mechanization (n.) Look up mechanization at
1834, from mechanize + -ation.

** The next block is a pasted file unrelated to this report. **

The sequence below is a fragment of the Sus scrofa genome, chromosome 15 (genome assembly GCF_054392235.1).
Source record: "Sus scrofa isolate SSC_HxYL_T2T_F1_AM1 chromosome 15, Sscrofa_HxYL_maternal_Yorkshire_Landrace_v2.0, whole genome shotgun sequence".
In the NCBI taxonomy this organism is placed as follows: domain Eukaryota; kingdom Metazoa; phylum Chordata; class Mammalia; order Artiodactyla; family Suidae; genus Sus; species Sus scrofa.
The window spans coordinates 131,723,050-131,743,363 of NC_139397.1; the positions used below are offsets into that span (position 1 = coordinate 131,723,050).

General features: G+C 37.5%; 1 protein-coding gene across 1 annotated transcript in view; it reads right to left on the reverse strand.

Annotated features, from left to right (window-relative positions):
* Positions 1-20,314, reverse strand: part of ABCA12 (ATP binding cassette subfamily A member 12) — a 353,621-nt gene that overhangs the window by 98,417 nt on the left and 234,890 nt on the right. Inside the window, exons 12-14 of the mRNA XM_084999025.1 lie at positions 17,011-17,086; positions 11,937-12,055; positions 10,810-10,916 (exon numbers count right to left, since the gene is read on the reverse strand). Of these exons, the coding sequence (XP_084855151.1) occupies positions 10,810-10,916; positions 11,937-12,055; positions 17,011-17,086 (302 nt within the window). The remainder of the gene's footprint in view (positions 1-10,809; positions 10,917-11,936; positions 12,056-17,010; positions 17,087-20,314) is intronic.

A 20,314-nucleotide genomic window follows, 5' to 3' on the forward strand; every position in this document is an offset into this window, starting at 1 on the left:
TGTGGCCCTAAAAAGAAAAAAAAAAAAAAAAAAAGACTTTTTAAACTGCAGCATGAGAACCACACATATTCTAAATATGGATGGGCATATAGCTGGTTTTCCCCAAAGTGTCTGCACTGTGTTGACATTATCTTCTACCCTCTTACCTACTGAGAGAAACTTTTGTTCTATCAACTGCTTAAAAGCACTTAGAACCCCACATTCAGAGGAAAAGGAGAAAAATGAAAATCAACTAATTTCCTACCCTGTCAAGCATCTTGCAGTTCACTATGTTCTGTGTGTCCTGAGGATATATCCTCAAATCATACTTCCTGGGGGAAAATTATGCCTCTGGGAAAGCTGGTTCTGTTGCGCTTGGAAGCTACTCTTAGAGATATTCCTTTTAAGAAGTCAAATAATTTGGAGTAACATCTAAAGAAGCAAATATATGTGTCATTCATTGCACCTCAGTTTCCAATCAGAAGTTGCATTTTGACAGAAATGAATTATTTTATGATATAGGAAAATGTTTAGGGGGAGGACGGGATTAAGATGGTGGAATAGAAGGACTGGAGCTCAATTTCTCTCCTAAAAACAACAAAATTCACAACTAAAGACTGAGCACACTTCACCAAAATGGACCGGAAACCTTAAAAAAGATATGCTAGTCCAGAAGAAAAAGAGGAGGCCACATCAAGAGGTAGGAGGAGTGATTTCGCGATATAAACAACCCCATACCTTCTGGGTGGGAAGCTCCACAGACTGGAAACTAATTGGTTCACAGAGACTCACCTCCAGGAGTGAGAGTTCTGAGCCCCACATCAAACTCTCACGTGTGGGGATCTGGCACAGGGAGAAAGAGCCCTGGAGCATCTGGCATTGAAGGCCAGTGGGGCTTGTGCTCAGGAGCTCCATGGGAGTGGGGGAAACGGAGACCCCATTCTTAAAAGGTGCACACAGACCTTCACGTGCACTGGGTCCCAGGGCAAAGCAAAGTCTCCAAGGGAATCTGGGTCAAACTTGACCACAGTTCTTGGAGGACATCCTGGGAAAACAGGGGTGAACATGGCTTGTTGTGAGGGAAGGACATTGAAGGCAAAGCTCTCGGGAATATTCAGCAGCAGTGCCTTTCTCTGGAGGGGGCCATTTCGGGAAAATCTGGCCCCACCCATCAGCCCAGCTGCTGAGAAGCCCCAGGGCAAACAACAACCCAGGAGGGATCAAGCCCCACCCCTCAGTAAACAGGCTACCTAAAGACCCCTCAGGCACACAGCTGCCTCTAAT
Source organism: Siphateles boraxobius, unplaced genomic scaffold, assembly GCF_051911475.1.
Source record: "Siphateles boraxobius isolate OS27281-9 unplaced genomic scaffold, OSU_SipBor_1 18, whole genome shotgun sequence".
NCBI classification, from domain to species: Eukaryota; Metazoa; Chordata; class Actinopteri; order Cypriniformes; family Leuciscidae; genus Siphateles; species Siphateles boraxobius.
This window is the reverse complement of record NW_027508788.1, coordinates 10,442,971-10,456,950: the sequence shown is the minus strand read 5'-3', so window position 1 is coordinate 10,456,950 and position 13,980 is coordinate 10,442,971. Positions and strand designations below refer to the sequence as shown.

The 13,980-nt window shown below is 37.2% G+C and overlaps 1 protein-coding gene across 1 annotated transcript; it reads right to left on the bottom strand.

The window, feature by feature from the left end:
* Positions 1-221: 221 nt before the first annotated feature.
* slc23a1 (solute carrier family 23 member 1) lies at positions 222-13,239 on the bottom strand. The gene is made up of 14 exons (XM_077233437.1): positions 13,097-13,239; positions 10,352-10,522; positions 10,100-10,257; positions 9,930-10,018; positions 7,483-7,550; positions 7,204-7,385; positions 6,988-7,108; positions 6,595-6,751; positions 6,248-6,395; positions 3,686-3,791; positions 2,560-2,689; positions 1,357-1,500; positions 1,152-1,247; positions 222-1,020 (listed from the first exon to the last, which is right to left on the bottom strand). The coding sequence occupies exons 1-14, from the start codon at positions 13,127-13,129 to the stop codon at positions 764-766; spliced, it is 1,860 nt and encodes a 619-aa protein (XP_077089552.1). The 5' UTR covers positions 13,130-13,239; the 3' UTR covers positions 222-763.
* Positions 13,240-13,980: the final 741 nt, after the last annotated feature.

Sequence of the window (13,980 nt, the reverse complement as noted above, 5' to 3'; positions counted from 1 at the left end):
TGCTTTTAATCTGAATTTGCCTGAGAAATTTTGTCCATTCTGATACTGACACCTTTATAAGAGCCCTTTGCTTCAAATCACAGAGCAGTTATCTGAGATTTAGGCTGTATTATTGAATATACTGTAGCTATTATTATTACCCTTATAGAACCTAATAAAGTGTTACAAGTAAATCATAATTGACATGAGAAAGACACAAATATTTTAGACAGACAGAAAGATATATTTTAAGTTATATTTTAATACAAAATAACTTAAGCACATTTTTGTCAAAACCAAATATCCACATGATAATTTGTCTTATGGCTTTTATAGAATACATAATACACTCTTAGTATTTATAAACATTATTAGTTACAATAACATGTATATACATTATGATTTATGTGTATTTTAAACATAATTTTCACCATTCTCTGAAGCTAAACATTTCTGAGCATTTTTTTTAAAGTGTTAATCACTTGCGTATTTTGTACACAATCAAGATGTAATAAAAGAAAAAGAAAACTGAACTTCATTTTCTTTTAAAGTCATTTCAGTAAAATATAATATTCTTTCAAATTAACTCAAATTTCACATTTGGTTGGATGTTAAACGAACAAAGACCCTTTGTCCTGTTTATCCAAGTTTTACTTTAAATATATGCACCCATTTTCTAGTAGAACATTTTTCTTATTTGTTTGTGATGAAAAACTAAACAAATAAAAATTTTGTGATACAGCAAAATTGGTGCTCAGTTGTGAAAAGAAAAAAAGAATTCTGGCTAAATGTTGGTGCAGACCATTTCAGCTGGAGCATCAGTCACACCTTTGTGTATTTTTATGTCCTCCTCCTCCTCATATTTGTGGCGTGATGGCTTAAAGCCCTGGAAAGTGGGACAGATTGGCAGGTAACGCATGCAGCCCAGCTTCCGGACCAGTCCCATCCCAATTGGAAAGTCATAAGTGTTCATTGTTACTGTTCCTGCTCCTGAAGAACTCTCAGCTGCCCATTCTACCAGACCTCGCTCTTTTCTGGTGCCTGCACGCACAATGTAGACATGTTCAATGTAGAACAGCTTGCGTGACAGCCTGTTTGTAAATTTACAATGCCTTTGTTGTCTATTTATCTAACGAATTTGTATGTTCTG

In our country, the ancient languages are studied, to a sad extent, as a mere exercise in the technics of etymology, syntax and prosody; and when thus pursued, there can be no good reason for so great a sacrifice of time and labor, or for that mechanization (if we may make a term) of mind which is the natural result. ["American Annals of Education and Instruction," December 1834]